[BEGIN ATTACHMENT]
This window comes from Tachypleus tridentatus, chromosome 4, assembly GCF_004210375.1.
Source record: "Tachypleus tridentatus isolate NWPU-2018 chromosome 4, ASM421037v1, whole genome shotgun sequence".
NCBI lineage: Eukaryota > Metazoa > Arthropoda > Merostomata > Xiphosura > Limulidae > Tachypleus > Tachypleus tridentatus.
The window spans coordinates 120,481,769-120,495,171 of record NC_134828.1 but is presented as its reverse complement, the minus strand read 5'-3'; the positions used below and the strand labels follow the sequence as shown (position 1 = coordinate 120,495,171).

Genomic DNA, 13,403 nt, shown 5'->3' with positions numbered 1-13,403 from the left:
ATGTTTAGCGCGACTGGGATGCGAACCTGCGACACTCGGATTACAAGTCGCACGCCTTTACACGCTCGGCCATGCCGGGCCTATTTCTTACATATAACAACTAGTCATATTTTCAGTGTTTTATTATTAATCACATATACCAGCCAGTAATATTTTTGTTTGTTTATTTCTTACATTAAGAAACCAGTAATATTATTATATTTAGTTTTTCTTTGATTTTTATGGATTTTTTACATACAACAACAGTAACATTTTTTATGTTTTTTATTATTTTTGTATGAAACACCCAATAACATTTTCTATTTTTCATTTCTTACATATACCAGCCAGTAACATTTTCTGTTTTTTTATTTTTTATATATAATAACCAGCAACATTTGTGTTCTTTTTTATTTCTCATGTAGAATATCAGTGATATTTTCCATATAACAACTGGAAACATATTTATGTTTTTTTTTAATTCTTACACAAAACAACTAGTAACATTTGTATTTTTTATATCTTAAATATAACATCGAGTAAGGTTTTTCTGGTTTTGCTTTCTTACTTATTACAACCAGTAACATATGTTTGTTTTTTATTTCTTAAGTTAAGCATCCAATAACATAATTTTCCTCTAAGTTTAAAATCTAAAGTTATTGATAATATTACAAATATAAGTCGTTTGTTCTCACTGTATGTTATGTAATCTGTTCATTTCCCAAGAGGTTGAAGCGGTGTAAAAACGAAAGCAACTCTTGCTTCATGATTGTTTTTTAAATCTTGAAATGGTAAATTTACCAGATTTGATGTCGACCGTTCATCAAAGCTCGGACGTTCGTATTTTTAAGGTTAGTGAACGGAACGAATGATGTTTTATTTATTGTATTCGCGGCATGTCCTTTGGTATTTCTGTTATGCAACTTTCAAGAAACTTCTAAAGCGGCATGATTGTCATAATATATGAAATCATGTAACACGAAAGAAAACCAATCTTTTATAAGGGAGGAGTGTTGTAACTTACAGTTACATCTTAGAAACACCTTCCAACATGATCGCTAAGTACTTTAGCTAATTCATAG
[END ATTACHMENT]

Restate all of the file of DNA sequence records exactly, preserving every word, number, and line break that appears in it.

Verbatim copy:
This window comes from Tachypleus tridentatus, chromosome 4, assembly GCF_004210375.1.
Source record: "Tachypleus tridentatus isolate NWPU-2018 chromosome 4, ASM421037v1, whole genome shotgun sequence".
NCBI lineage: Eukaryota > Metazoa > Arthropoda > Merostomata > Xiphosura > Limulidae > Tachypleus > Tachypleus tridentatus.
The window spans coordinates 120,481,769-120,495,171 of record NC_134828.1 but is presented as its reverse complement, the minus strand read 5'-3'; the positions used below and the strand labels follow the sequence as shown (position 1 = coordinate 120,495,171).

Genomic DNA, 13,403 nt, shown 5'->3' with positions numbered 1-13,403 from the left:
ATGTTTAGCGCGACTGGGATGCGAACCTGCGACACTCGGATTACAAGTCGCACGCCTTTACACGCTCGGCCATGCCGGGCCTATTTCTTACATATAACAACTAGTCATATTTTCAGTGTTTTATTATTAATCACATATACCAGCCAGTAATATTTTTGTTTGTTTATTTCTTACATTAAGAAACCAGTAATATTATTATATTTAGTTTTTCTTTGATTTTTATGGATTTTTTACATACAACAACAGTAACATTTTTTATGTTTTTTATTATTTTTGTATGAAACACCCAATAACATTTTCTATTTTTCATTTCTTACATATACCAGCCAGTAACATTTTCTGTTTTTTTATTTTTTATATATAATAACCAGCAACATTTGTGTTCTTTTTTATTTCTCATGTAGAATATCAGTGATATTTTCCATATAACAACTGGAAACATATTTATGTTTTTTTTTAATTCTTACACAAAACAACTAGTAACATTTGTATTTTTTATATCTTAAATATAACATCGAGTAAGGTTTTTCTGGTTTTGCTTTCTTACTTATTACAACCAGTAACATATGTTTGTTTTTTATTTCTTAAGTTAAGCATCCAATAACATAATTTTCCTCTAAGTTTAAAATCTAAAGTTATTGATAATATTACAAATATAAGTCGTTTGTTCTCACTGTATGTTATGTAATCTGTTCATTTCCCAAGAGGTTGAAGCGGTGTAAAAACGAAAGCAACTCTTGCTTCATGATTGTTTTTTAAATCTTGAAATGGTAAATTTACCAGATTTGATGTCGACCGTTCATCAAAGCTCGGACGTTCGTATTTTTAAGGTTAGTGAACGGAACGAATGATGTTTTATTTATTGTATTCGCGGCATGTCCTTTGGTATTTCTGTTATGCAACTTTCAAGAAACTTCTAAAGCGGCATGATTGTCATAATATATGAAATCATGTAACACGAAAGAAAACCAATCTTTTATAAGGGAGGAGTGTTGTAACTTACAGTTACATCTTAGAAACACCTTCCAACATGATCGCTAAGTACTTTAGCTAATTCATAG